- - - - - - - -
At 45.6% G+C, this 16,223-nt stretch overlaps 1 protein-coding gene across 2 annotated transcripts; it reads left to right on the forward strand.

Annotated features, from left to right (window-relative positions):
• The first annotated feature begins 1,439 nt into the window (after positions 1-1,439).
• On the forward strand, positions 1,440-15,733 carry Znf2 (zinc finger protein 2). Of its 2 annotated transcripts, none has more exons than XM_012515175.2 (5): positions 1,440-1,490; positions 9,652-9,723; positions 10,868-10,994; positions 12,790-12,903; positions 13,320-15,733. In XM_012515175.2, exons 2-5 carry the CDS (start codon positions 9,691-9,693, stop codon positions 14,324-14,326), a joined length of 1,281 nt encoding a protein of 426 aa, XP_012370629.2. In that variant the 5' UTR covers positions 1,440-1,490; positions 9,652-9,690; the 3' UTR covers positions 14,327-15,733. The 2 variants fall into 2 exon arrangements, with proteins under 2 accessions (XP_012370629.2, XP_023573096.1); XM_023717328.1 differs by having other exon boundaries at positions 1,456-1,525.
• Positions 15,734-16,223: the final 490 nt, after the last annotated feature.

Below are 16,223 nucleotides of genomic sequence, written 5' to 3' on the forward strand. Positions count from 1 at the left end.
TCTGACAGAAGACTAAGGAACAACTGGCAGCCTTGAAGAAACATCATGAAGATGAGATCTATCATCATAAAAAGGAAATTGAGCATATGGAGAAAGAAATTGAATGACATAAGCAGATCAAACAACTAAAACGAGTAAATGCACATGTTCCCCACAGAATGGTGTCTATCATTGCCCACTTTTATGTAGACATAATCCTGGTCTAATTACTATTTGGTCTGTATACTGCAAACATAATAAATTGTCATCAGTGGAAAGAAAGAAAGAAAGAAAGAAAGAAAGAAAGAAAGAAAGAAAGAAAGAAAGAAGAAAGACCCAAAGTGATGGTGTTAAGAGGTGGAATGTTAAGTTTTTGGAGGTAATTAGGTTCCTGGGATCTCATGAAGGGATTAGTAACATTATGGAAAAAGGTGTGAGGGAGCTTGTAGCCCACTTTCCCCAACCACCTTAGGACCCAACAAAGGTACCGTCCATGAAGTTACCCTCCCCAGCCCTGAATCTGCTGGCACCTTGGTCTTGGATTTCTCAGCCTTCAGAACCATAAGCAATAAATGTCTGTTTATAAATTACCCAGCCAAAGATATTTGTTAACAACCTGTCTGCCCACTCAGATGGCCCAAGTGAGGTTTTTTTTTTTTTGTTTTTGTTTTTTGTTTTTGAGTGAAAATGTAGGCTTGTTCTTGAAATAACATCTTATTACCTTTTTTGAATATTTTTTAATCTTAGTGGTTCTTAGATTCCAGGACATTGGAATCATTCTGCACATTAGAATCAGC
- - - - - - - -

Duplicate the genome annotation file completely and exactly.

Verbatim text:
At 45.6% G+C, this 16,223-nt stretch overlaps 1 protein-coding gene across 2 annotated transcripts; it reads left to right on the forward strand.

Annotated features, from left to right (window-relative positions):
• The first annotated feature begins 1,439 nt into the window (after positions 1-1,439).
• On the forward strand, positions 1,440-15,733 carry Znf2 (zinc finger protein 2). Of its 2 annotated transcripts, none has more exons than XM_012515175.2 (5): positions 1,440-1,490; positions 9,652-9,723; positions 10,868-10,994; positions 12,790-12,903; positions 13,320-15,733. In XM_012515175.2, exons 2-5 carry the CDS (start codon positions 9,691-9,693, stop codon positions 14,324-14,326), a joined length of 1,281 nt encoding a protein of 426 aa, XP_012370629.2. In that variant the 5' UTR covers positions 1,440-1,490; positions 9,652-9,690; the 3' UTR covers positions 14,327-15,733. The 2 variants fall into 2 exon arrangements, with proteins under 2 accessions (XP_012370629.2, XP_023573096.1); XM_023717328.1 differs by having other exon boundaries at positions 1,456-1,525.
• Positions 15,734-16,223: the final 490 nt, after the last annotated feature.

Below are 16,223 nucleotides of genomic sequence, written 5' to 3' on the forward strand. Positions count from 1 at the left end.
TCTGACAGAAGACTAAGGAACAACTGGCAGCCTTGAAGAAACATCATGAAGATGAGATCTATCATCATAAAAAGGAAATTGAGCATATGGAGAAAGAAATTGAATGACATAAGCAGATCAAACAACTAAAACGAGTAAATGCACATGTTCCCCACAGAATGGTGTCTATCATTGCCCACTTTTATGTAGACATAATCCTGGTCTAATTACTATTTGGTCTGTATACTGCAAACATAATAAATTGTCATCAGTGGAAAGAAAGAAAGAAAGAAAGAAAGAAAGAAAGAAAGAAAGAAAGAAAGAAAGAAGAAAGACCCAAAGTGATGGTGTTAAGAGGTGGAATGTTAAGTTTTTGGAGGTAATTAGGTTCCTGGGATCTCATGAAGGGATTAGTAACATTATGGAAAAAGGTGTGAGGGAGCTTGTAGCCCACTTTCCCCAACCACCTTAGGACCCAACAAAGGTACCGTCCATGAAGTTACCCTCCCCAGCCCTGAATCTGCTGGCACCTTGGTCTTGGATTTCTCAGCCTTCAGAACCATAAGCAATAAATGTCTGTTTATAAATTACCCAGCCAAAGATATTTGTTAACAACCTGTCTGCCCACTCAGATGGCCCAAGTGAGGTTTTTTTTTTTTTGTTTTTGTTTTTTGTTTTTGAGTGAAAATGTAGGCTTGTTCTTGAAATAACATCTTATTACCTTTTTTGAATATTTTTTAATCTTAGTGGTTCTTAGATTCCAGGACATTGGAATCATTCTGCACATTAGAATCAGC